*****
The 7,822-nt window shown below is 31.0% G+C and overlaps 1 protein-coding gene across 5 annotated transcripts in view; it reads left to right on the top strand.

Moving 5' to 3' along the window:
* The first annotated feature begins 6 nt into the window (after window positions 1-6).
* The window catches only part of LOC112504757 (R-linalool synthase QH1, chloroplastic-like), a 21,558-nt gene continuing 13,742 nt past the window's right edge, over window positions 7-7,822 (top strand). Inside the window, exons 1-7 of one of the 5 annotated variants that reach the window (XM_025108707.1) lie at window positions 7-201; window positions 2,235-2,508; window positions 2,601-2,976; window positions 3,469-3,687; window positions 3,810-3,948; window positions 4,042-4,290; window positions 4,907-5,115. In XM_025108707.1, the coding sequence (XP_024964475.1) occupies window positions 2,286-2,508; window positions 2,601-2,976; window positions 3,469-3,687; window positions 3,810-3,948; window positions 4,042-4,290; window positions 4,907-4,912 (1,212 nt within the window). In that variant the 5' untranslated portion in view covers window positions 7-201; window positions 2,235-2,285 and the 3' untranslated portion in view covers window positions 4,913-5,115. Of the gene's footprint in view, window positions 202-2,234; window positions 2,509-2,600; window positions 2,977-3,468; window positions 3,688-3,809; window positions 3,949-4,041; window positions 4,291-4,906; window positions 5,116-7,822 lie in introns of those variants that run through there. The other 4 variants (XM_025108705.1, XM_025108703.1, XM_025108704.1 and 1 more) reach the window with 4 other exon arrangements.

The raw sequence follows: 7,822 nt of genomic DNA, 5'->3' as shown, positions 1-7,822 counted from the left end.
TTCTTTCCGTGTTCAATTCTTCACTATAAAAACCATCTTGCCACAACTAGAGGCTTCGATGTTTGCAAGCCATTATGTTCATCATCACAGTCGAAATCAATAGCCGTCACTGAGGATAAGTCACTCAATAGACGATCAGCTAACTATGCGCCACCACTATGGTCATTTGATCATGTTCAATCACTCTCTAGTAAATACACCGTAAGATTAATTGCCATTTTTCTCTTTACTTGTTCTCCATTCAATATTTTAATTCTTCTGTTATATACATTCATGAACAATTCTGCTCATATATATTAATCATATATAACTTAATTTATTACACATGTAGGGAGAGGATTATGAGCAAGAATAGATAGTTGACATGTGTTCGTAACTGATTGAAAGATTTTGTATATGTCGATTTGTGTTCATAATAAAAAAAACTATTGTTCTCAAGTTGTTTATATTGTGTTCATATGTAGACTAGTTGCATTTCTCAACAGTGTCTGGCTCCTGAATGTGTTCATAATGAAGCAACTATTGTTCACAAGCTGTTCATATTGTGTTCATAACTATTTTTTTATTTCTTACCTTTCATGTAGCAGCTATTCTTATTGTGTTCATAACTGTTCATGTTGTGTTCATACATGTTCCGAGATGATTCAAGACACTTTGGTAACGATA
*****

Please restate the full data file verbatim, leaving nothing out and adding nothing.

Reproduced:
The 7,822-nt window shown below is 31.0% G+C and overlaps 1 protein-coding gene across 5 annotated transcripts in view; it reads left to right on the top strand.

Moving 5' to 3' along the window:
* The first annotated feature begins 6 nt into the window (after window positions 1-6).
* The window catches only part of LOC112504757 (R-linalool synthase QH1, chloroplastic-like), a 21,558-nt gene continuing 13,742 nt past the window's right edge, over window positions 7-7,822 (top strand). Inside the window, exons 1-7 of one of the 5 annotated variants that reach the window (XM_025108707.1) lie at window positions 7-201; window positions 2,235-2,508; window positions 2,601-2,976; window positions 3,469-3,687; window positions 3,810-3,948; window positions 4,042-4,290; window positions 4,907-5,115. In XM_025108707.1, the coding sequence (XP_024964475.1) occupies window positions 2,286-2,508; window positions 2,601-2,976; window positions 3,469-3,687; window positions 3,810-3,948; window positions 4,042-4,290; window positions 4,907-4,912 (1,212 nt within the window). In that variant the 5' untranslated portion in view covers window positions 7-201; window positions 2,235-2,285 and the 3' untranslated portion in view covers window positions 4,913-5,115. Of the gene's footprint in view, window positions 202-2,234; window positions 2,509-2,600; window positions 2,977-3,468; window positions 3,688-3,809; window positions 3,949-4,041; window positions 4,291-4,906; window positions 5,116-7,822 lie in introns of those variants that run through there. The other 4 variants (XM_025108705.1, XM_025108703.1, XM_025108704.1 and 1 more) reach the window with 4 other exon arrangements.

The raw sequence follows: 7,822 nt of genomic DNA, 5'->3' as shown, positions 1-7,822 counted from the left end.
TTCTTTCCGTGTTCAATTCTTCACTATAAAAACCATCTTGCCACAACTAGAGGCTTCGATGTTTGCAAGCCATTATGTTCATCATCACAGTCGAAATCAATAGCCGTCACTGAGGATAAGTCACTCAATAGACGATCAGCTAACTATGCGCCACCACTATGGTCATTTGATCATGTTCAATCACTCTCTAGTAAATACACCGTAAGATTAATTGCCATTTTTCTCTTTACTTGTTCTCCATTCAATATTTTAATTCTTCTGTTATATACATTCATGAACAATTCTGCTCATATATATTAATCATATATAACTTAATTTATTACACATGTAGGGAGAGGATTATGAGCAAGAATAGATAGTTGACATGTGTTCGTAACTGATTGAAAGATTTTGTATATGTCGATTTGTGTTCATAATAAAAAAAACTATTGTTCTCAAGTTGTTTATATTGTGTTCATATGTAGACTAGTTGCATTTCTCAACAGTGTCTGGCTCCTGAATGTGTTCATAATGAAGCAACTATTGTTCACAAGCTGTTCATATTGTGTTCATAACTATTTTTTTATTTCTTACCTTTCATGTAGCAGCTATTCTTATTGTGTTCATAACTGTTCATGTTGTGTTCATACATGTTCCGAGATGATTCAAGACACTTTGGTAACGATA